J2.1 A study on the low-elevation clouds over the Southern Ocean with A-Train observation and WRF simulations

Monday, 9 July 2012: 10:30 AM
Essex Center/South (Westin Copley Place)
Yi Huang, Monash University, Monash UNI, VIC, Australia; and S. T. Siems, M. J. Manton, A. Protat, and J. Delanoë

The thermodynamic phase of the prevailing low-altitude clouds (tops below 3km) has a strong effect upon the radiative budget over the Southern Ocean (SO) (Mace et al. 2010), which has been found to be poorly represented in both state-of-the-art reanalysis and coupled global climate models (Trenberth and Fasullo, 2010).

A 4-yr climatology of the thermodynamic phase and structure of the clouds over the SO (40-65°S,100-160°E) has been constructed with the A-Train merged product DARDAR-MASK for winter and summer. Low-elevation clouds (tops below 1km) with a weak seasonal cycle dominate this climatology. Such clouds predominantly reside in the temperature range from freezing to -20° C and are difficult to observe as a result of the physical limitation of the Cloud Profiling Radar (CPR) at this altitude and the lidar signal of CALIPSO commonly being attenuated. A cloud-top phase climatology comparison between CALIPSO, DARDAR-MASK and MODIS highlights the extensive presence of supercooled liquid water over the SO, particularly during summer. Glaciated and mixed phase cloud tops are appreciably recorded by DARDAR-MASK especially during winter.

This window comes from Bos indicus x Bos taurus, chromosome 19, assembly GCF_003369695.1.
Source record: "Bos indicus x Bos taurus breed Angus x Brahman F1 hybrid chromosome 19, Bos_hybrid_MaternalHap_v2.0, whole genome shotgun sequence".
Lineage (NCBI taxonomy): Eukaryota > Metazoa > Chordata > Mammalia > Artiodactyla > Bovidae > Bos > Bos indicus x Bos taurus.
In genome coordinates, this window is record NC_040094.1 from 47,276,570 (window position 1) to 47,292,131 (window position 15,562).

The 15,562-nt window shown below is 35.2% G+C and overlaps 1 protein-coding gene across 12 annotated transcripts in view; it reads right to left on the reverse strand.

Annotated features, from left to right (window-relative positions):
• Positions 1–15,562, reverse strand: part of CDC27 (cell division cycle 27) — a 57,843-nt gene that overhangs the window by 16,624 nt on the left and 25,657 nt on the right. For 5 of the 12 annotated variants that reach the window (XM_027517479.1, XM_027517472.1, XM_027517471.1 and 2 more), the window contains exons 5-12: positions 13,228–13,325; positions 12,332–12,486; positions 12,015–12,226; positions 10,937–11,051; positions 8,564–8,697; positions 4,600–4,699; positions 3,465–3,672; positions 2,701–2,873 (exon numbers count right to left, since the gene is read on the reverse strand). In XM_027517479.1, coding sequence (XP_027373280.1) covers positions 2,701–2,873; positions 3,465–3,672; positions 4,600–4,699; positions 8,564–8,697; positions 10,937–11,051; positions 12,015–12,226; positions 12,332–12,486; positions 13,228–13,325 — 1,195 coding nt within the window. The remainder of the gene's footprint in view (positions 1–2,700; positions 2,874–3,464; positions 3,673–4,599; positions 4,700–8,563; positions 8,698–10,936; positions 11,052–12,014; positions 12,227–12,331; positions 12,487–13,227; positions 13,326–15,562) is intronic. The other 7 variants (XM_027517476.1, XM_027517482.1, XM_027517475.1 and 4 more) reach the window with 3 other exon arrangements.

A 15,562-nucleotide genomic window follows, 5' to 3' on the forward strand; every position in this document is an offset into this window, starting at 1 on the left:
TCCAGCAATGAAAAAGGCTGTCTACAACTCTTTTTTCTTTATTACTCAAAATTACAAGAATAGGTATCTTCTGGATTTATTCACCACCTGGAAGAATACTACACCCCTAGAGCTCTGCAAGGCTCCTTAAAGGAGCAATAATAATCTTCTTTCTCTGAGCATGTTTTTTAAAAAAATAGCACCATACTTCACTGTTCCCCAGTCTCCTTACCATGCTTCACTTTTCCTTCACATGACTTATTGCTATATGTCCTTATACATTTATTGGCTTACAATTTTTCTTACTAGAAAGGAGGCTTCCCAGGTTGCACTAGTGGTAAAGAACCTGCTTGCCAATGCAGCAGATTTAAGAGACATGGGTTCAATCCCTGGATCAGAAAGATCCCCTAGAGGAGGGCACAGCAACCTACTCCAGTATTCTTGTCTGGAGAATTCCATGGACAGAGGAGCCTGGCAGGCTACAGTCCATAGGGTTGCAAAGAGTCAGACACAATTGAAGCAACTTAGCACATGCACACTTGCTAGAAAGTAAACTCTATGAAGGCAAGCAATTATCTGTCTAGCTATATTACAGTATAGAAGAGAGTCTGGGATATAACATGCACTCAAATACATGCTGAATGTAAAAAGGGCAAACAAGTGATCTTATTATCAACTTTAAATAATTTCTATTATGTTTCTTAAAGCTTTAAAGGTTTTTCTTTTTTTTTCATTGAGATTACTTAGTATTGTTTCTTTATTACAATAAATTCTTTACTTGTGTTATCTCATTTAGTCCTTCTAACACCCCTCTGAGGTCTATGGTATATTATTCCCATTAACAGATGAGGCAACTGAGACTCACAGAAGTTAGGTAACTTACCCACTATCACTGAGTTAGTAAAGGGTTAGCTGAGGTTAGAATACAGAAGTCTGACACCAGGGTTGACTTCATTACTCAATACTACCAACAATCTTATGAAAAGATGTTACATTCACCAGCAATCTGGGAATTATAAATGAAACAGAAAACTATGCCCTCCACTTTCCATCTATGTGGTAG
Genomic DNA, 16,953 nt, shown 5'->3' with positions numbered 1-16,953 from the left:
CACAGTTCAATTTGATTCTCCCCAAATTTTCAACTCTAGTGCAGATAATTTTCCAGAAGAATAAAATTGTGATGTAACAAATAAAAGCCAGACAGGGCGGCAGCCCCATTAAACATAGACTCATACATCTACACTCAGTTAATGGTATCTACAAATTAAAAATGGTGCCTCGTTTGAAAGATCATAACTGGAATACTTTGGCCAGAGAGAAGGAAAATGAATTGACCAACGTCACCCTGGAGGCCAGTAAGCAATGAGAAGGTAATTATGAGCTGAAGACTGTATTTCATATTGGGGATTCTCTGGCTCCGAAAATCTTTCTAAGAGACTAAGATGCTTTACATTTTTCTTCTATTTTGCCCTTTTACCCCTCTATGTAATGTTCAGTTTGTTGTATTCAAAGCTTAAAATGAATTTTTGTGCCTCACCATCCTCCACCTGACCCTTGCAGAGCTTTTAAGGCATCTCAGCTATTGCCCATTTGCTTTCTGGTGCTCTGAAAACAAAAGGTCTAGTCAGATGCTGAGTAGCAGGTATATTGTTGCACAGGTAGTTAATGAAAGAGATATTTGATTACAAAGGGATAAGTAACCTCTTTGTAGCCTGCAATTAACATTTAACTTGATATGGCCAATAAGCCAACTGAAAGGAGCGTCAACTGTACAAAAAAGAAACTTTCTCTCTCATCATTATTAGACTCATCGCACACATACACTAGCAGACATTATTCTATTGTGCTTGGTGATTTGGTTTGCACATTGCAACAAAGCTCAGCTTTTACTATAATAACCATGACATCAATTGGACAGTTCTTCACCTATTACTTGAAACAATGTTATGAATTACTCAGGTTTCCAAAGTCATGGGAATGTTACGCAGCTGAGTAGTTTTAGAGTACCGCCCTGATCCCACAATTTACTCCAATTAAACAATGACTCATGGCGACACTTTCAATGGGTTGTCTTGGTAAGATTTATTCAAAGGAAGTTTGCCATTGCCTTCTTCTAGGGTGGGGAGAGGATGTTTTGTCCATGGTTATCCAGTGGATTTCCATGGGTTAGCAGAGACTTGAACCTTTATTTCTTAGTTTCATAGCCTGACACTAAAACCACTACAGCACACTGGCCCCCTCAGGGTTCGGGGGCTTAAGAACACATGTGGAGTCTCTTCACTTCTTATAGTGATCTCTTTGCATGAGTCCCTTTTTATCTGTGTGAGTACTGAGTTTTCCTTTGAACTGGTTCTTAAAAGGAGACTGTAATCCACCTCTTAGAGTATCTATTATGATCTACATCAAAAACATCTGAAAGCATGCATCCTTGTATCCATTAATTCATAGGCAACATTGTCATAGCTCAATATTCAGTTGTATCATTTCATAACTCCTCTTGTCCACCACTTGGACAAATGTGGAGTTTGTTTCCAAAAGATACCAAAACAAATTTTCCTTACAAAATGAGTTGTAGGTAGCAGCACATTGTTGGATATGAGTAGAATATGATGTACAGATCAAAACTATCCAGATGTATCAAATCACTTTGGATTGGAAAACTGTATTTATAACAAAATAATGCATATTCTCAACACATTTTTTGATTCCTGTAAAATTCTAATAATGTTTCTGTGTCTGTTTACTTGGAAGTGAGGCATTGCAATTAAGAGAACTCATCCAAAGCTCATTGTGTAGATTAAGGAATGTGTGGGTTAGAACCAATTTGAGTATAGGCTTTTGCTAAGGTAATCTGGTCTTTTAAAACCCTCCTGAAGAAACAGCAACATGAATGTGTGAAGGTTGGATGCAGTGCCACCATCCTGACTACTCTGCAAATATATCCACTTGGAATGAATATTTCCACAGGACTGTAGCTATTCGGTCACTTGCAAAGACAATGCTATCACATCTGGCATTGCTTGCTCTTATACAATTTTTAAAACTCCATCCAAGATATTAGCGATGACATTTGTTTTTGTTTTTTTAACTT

A-Train observations have also been used to evaluate the Weather Research and Forecasting (WRFV3.3.1) simulations over this domain. These simulations show skill in capturing the overall structure and phase composition of the convective clouds associated with frontal passages, although they are sensitive to the microphysics scheme employed. The simulations, however, have greater difficulty capturing the wide spread low-elevation clouds that are not immediately associated with the frontal passage.

- Indicates paper has been withdrawn from meeting
- Indicates an Award Winner